Mutation analysis of SALL1 was performed by PCR amplification of all exons from genomic DNA (prepared from peripheral lymphocytes) followed by direct sequencing of PCR products as described elsewhere.4 Permanent lymphoblastoid cell lines were prepared as previously described.6 Cells were harvested by centrifugation and total RNA was isolated using Total RNA Reagent (Biomol) according to the manufacturer's instructions. Two μg of total RNA from each stage was reverse transcribed using Ready-To-GoTM You-Prime First Strand Beads (Amersham Pharmacia) and 20 pmol of primer TR5.5 (5′GGCCACCATAGGTCGCATTC3′), and 1 μl of each first strand reaction was used as a template in a subsequent PCR reaction (conditions: 95°C for four minutes initial denaturation; 35 cycles of 94°C for one minute, 64°C for one minute, 72°C for one minute; 72°C for two minutes final extension) with primers TF4.2 (5′TGGATTTGACATCTAGTCACGC3′) and TR5.8 (5′TGAACAGGAATGAATGCTATGTC3′). A nested amplification was carried out using primers TF4.3 (5′GACACCCCCACCAGTCACG3′) and TR5.7 (5′AGGTGAGCTGTTCCCACTGC3′). Conditions were: 95°C for four minutes initial denaturation; 35 cycles of 94°C for one minute, 64°C for one minute, 72°C for 45 seconds; 72°C for two minutes final extension. PCRs were performed on Primus 25 thermal cyclers (MWG). Amplification products were visualised on agarose gels, gel extracted, and DNA sequences of amplification products were verified by direct sequencing using primers TF4.3 and TR5.7. PCR products were also subcloned in pGEM-Teasy (Promega) and at least four independent clones were sequenced using vector specific primers.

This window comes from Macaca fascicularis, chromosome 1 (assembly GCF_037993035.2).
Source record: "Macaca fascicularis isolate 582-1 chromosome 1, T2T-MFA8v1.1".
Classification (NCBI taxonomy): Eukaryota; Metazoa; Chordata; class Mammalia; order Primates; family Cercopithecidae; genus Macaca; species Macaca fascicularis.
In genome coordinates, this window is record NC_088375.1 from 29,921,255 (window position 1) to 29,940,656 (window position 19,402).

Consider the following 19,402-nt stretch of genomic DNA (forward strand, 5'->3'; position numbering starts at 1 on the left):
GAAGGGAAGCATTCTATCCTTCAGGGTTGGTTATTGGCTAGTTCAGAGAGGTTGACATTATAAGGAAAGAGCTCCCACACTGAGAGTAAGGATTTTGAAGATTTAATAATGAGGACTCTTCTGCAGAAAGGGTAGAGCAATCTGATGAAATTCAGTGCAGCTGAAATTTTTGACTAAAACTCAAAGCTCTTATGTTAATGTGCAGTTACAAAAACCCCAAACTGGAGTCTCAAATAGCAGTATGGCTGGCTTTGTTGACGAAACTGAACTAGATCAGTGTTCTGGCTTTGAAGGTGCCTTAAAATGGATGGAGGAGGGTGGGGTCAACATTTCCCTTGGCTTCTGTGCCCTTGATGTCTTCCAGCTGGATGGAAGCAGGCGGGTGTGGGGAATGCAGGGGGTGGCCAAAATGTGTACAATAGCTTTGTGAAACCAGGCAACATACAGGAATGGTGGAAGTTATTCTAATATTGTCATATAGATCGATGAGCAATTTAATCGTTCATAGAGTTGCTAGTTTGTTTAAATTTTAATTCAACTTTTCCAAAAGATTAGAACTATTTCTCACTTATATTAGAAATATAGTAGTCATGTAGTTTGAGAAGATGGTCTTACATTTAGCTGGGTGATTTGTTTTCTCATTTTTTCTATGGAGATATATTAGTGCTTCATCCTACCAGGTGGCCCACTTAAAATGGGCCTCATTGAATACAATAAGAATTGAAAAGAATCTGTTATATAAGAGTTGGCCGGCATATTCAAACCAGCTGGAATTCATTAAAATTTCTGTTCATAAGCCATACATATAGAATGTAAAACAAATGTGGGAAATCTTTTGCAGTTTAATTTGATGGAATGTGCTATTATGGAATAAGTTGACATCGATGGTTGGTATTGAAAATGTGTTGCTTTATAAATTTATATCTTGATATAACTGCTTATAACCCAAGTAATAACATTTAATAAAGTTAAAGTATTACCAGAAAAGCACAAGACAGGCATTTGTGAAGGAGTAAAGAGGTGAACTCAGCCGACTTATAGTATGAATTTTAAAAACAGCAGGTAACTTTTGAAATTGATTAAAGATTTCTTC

SALL1 mutation analysis in family 1 (patient 1) showed a heterozygous mutation 840delC which is located 5′ of the region encoding the first double zinc finger (fig 2A, fig 3). In family 2, we found a heterozygous nonsense mutation 1509C>A (Y503X) in the affected girl (patient 2, fig 2C, fig 3). This mutation was also detected in her affected newborn brother. However, neither parent showed the mutation in their peripheral lymphocytes. Paternity was confirmed in this family (data not shown). In family 3, molecular analysis was performed on I.1 (patient 4, fig 1A), II.1, II.2 (patient 5, fig 1A), III.1, and III.2 (patient 3, fig 1A). No mutation was found in the whole SALL1 coding region. However, within the intron 2 sequence, a heterozygous transition IVS2-19T>A (fig 1B) was found in III.2, and subsequently in I.1 and II.2, but not in the unaffected family members. This mutation was predicted to create an aberrant splice acceptor site. By comparing the surrounding sequences of the aberrant and the normal intron 2 splice acceptor site to consensus sequences,7 it was estimated that the aberrant splice site was as likely to be functional as the normal site. The mutation was excluded in 200 control alleles.